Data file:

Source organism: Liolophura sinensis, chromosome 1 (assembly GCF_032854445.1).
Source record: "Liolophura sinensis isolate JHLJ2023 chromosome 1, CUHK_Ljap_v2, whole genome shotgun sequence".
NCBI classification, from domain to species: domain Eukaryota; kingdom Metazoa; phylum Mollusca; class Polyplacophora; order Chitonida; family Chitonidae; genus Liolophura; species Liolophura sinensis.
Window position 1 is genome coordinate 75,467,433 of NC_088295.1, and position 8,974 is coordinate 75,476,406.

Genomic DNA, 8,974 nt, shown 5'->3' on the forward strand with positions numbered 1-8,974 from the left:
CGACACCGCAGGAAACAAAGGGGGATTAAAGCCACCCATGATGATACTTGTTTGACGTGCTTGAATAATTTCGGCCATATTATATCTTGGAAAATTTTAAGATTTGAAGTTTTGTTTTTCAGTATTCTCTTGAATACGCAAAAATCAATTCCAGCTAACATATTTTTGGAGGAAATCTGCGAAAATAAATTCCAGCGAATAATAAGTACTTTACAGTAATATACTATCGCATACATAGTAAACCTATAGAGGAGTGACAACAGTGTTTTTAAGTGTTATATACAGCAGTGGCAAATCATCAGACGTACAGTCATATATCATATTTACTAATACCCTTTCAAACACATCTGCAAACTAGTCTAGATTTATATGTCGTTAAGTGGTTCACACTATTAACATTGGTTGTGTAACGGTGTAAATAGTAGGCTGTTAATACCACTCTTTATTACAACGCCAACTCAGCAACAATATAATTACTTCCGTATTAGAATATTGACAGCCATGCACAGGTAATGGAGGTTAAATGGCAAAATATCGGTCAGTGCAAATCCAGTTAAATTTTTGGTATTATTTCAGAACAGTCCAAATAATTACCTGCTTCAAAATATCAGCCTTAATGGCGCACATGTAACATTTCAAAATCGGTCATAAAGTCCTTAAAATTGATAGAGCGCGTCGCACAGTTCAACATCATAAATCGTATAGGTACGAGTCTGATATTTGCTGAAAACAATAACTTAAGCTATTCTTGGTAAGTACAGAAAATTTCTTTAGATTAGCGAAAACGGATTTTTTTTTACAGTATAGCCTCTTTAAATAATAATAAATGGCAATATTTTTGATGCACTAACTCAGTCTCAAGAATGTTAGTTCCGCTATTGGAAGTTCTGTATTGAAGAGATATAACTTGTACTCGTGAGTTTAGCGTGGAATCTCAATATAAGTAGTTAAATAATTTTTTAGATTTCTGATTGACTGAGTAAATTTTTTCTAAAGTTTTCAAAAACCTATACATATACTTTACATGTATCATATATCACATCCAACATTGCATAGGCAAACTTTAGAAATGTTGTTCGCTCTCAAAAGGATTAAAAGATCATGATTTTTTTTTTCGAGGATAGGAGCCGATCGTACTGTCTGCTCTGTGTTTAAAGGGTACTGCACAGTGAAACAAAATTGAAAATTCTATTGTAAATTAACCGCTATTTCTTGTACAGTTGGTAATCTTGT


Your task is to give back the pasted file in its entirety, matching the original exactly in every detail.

Source organism: Liolophura sinensis, chromosome 1 (assembly GCF_032854445.1).
Source record: "Liolophura sinensis isolate JHLJ2023 chromosome 1, CUHK_Ljap_v2, whole genome shotgun sequence".
NCBI classification, from domain to species: domain Eukaryota; kingdom Metazoa; phylum Mollusca; class Polyplacophora; order Chitonida; family Chitonidae; genus Liolophura; species Liolophura sinensis.
Window position 1 is genome coordinate 75,467,433 of NC_088295.1, and position 8,974 is coordinate 75,476,406.

Genomic DNA, 8,974 nt, shown 5'->3' on the forward strand with positions numbered 1-8,974 from the left:
CGACACCGCAGGAAACAAAGGGGGATTAAAGCCACCCATGATGATACTTGTTTGACGTGCTTGAATAATTTCGGCCATATTATATCTTGGAAAATTTTAAGATTTGAAGTTTTGTTTTTCAGTATTCTCTTGAATACGCAAAAATCAATTCCAGCTAACATATTTTTGGAGGAAATCTGCGAAAATAAATTCCAGCGAATAATAAGTACTTTACAGTAATATACTATCGCATACATAGTAAACCTATAGAGGAGTGACAACAGTGTTTTTAAGTGTTATATACAGCAGTGGCAAATCATCAGACGTACAGTCATATATCATATTTACTAATACCCTTTCAAACACATCTGCAAACTAGTCTAGATTTATATGTCGTTAAGTGGTTCACACTATTAACATTGGTTGTGTAACGGTGTAAATAGTAGGCTGTTAATACCACTCTTTATTACAACGCCAACTCAGCAACAATATAATTACTTCCGTATTAGAATATTGACAGCCATGCACAGGTAATGGAGGTTAAATGGCAAAATATCGGTCAGTGCAAATCCAGTTAAATTTTTGGTATTATTTCAGAACAGTCCAAATAATTACCTGCTTCAAAATATCAGCCTTAATGGCGCACATGTAACATTTCAAAATCGGTCATAAAGTCCTTAAAATTGATAGAGCGCGTCGCACAGTTCAACATCATAAATCGTATAGGTACGAGTCTGATATTTGCTGAAAACAATAACTTAAGCTATTCTTGGTAAGTACAGAAAATTTCTTTAGATTAGCGAAAACGGATTTTTTTTTACAGTATAGCCTCTTTAAATAATAATAAATGGCAATATTTTTGATGCACTAACTCAGTCTCAAGAATGTTAGTTCCGCTATTGGAAGTTCTGTATTGAAGAGATATAACTTGTACTCGTGAGTTTAGCGTGGAATCTCAATATAAGTAGTTAAATAATTTTTTAGATTTCTGATTGACTGAGTAAATTTTTTCTAAAGTTTTCAAAAACCTATACATATACTTTACATGTATCATATATCACATCCAACATTGCATAGGCAAACTTTAGAAATGTTGTTCGCTCTCAAAAGGATTAAAAGATCATGATTTTTTTTTTCGAGGATAGGAGCCGATCGTACTGTCTGCTCTGTGTTTAAAGGGTACTGCACAGTGAAACAAAATTGAAAATTCTATTGTAAATTAACCGCTATTTCTTGTACAGTTGGTAATCTTGT